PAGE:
during the spring and summer.53 As Marling recorded, the boys were encouraged to keep
their own journals of ‘the way we got on with our studies during the day, put marks against
the different lessons, from 1 to 5 according as we have done them well, ill or indifferently’.
They were also kept informed of important political events such as the upheavals of 1848–
49, with publications such as the Illustrated London News available for their perusal.54
At least four aspects of the curriculum appealed to the utilitarian demands of Liberal
and nonconformist groups: the study of languages, the attention given to practical and
physical education, the amount of time devoted to the sciences and the attention given to
excursions, especially to manufacturing and industrial sites. William Marling’s develop-
ment suggests that the educational programme provided by the school was reasonably
effective and reveals the extent to which pupils, following Pestalozzian practice, pursued
individually tailored curricula according to choice and stage of development. The curricu-
lum was broad by contemporary standards and included modern and ancient languages,
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mathematics, engineering and sciences.55 On arrival in 1847, Marling considered himself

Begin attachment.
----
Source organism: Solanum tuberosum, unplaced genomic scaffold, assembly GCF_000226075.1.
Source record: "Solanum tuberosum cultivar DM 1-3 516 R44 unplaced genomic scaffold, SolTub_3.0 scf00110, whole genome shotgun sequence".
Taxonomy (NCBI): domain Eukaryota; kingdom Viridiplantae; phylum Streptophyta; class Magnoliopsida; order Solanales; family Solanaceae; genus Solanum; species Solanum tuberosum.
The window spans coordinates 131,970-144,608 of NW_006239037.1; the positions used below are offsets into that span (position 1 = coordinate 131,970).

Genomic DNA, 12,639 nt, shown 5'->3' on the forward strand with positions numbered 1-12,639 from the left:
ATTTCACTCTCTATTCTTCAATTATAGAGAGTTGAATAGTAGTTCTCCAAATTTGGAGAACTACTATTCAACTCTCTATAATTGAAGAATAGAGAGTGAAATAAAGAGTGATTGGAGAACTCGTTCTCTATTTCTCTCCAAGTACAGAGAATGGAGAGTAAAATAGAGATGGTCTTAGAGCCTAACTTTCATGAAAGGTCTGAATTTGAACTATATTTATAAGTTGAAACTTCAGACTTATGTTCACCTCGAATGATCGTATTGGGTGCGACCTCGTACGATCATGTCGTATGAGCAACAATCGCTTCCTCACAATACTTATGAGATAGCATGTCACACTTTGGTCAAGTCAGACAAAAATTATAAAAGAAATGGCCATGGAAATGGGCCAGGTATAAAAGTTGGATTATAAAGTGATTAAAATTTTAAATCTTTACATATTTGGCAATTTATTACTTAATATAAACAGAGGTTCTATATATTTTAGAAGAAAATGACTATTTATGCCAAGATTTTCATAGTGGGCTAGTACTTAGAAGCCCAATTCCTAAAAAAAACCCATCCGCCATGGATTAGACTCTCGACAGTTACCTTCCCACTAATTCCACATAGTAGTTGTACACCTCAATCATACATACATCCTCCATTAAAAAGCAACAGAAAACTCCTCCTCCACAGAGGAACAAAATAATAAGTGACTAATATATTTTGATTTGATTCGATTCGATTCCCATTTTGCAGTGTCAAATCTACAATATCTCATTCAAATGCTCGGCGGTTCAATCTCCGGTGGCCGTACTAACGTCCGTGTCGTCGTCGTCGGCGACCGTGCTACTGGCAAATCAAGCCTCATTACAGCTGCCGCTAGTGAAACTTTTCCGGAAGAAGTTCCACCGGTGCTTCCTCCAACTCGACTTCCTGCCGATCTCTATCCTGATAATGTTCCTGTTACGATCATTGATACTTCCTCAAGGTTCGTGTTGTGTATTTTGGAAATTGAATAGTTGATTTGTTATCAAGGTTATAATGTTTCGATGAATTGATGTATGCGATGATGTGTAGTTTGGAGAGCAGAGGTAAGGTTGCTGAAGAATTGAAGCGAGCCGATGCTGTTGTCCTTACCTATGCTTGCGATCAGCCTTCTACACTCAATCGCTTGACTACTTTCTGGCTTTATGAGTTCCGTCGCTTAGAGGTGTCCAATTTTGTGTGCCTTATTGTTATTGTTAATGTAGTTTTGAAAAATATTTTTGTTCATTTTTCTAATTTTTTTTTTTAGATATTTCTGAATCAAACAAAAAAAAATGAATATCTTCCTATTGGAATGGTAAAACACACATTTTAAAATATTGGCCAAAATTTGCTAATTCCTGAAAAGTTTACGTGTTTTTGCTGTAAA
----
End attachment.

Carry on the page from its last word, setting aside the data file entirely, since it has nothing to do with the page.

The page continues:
academically beyond most of the other boys, complaining that most were backward and
that many sought his help with lessons.56 At first, when comparing their studies with those
provided by tutors at home, William and Charlie both thought that they had ‘not gained
more information … than at home’, with William being unimpressed with the standard of
arithmetic, French, Italian or English history. But the brothers were placed in classes
designed to determine their ability, and then moved. William soon acquired more Latin
and moved to higher classes in chemistry, geometry, English history, arithmetic and
German. He felt that he was making progress and began to ‘look forward with great plea-
sure to the recurrence of any lesson to complete [his] information, in some measure on any
subject’.57 Subsequently, he was moved into the highest classes in Latin, mathematics and
other subjects, commenting that he liked ‘this school much better this half than I did last,
the boys never hardly bother me’.58
The attention given to languages by the Pestalozzian system appealed to the interna-
tionalism of Liberal and dissenting groups. The ability to speak a variety of modern
languages was regarded as useful for business purposes and social status, whilst knowledge
of the classical languages was emblematic of middle-class aspirations to ape the aristoc-
racy. There was also a patriotic dimension to English classicism that appealed to aspiring
social groups, with its celebration of the exploits, selfless duty, civic virtues and cultured
tastes of ancient heroes.59 The scientist Edmund Muspratt was educated at the school
during the 1840s and wrote in his autobiography that ‘the teaching both of languages and
the rudiments of science’ was much more significant and interesting than in ordinary